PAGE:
The photos are of familiar places, but the details are practically unrecognizable. Miles of streetcar tracks run through downtown Salt Lake City. Is that an amusement park in Sugar House? And why are there crowds of finely dressed people walking in the middle of Main Street—not on a Conference Weekend, mind you, just a regular day?
Snapshots of life in early 20th century Salt Lake City are gaining new life online, notably in a popular Twitter thread, mournfully titled “What Salt Lake Lost,” and the Instagram account Old Salt Lake, that’s profile reads: “Salt Lake is dope—and so is its history.”
The audience enjoying these dope images is mostly millennials and zoomers decades removed from this lost Salt Lake. As a generation comes of age in an almost entirely new city, many are looking to the past and wondering what went wrong. This version of Salt Lake had what many young urbanites now value: easily accessible public transportation, walkable streets, local businesses (open late), and distinctive architecture. The Twitter thread and Instagram feeds often play before-and-after with the images, with side by side comparisons that demonstrate what’s changed in specific neighborhoods. It’s fun but also a little wistful. In the last 100 years, Salt Lake City’s streets and neighborhoods have transformed. And, in many cases, dull-high rises have sprung up alongside cookie-cutter condo towers and chain restaurants and parking garages squat where once stately, architecturally significant buildings stood.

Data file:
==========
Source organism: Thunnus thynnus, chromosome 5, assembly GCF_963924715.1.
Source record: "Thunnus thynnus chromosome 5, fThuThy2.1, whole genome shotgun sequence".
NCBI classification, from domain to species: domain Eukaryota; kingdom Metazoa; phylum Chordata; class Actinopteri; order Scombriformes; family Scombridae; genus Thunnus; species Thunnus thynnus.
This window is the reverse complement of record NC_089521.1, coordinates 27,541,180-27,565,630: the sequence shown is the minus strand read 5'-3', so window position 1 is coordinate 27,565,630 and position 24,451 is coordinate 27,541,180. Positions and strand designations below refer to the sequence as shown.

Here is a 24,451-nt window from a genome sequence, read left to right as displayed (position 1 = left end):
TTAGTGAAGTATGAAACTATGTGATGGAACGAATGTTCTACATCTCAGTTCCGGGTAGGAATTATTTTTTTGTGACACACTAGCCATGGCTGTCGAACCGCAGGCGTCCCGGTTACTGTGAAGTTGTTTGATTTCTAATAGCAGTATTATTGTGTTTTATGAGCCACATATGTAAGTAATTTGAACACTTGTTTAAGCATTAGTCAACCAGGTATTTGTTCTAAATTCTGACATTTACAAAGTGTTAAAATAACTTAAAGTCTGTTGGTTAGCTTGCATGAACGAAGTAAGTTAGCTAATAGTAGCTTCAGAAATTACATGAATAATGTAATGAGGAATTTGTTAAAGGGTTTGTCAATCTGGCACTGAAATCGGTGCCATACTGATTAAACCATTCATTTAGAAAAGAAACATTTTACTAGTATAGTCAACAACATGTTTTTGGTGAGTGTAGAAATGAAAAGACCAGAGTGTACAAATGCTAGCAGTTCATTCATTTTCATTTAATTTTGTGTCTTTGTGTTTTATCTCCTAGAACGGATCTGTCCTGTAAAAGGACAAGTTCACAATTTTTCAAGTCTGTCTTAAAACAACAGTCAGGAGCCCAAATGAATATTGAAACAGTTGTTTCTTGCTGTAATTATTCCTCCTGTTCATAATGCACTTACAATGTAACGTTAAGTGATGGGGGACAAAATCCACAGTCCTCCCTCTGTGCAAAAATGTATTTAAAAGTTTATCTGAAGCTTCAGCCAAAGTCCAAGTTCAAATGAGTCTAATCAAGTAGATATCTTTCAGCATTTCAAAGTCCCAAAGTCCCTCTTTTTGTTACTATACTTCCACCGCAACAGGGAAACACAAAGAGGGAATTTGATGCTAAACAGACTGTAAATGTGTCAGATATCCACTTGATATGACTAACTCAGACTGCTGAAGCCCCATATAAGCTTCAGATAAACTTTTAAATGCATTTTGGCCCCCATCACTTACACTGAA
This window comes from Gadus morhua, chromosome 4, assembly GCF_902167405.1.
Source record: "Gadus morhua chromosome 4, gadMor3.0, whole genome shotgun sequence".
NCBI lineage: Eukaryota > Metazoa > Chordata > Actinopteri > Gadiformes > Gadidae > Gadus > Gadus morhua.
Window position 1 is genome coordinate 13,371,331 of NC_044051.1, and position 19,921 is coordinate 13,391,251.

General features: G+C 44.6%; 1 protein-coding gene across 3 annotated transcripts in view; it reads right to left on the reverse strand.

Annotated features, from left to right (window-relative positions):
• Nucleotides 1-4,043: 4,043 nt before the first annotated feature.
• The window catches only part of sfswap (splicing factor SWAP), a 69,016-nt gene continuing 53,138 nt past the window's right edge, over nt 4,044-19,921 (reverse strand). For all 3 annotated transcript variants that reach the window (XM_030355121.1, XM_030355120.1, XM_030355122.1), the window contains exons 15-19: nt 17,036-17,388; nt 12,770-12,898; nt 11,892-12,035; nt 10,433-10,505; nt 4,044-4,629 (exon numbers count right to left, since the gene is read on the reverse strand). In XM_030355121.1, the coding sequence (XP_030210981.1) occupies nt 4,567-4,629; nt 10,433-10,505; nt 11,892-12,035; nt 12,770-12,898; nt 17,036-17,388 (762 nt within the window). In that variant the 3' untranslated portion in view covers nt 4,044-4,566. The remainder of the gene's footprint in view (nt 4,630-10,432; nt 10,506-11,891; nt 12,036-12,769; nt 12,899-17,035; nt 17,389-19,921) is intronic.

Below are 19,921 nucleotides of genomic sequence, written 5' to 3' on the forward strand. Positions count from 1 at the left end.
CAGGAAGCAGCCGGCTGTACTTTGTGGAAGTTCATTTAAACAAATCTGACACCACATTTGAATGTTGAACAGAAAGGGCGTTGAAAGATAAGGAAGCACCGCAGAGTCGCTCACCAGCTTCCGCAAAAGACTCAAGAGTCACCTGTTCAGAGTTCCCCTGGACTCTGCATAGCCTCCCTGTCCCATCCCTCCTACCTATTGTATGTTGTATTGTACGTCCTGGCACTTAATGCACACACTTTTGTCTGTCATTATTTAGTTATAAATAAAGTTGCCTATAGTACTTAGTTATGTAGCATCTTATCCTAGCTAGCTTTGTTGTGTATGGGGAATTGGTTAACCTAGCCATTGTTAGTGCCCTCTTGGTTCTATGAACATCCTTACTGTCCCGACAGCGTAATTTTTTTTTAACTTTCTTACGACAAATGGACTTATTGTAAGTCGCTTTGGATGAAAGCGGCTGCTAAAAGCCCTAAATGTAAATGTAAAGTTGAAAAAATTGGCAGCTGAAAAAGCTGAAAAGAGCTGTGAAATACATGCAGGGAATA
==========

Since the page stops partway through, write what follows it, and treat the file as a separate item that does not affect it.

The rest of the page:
These images, rediscovered by a new generation, raise questions about what we want our city to be. They especially resonate as Salt Lake works through another period of transition. Rapid population increases and new economic opportunities promise progress, but urban growing pains also threaten much of what makes our city unique. As more changes loom, this curation of culture feels like both an elegy and a call to action.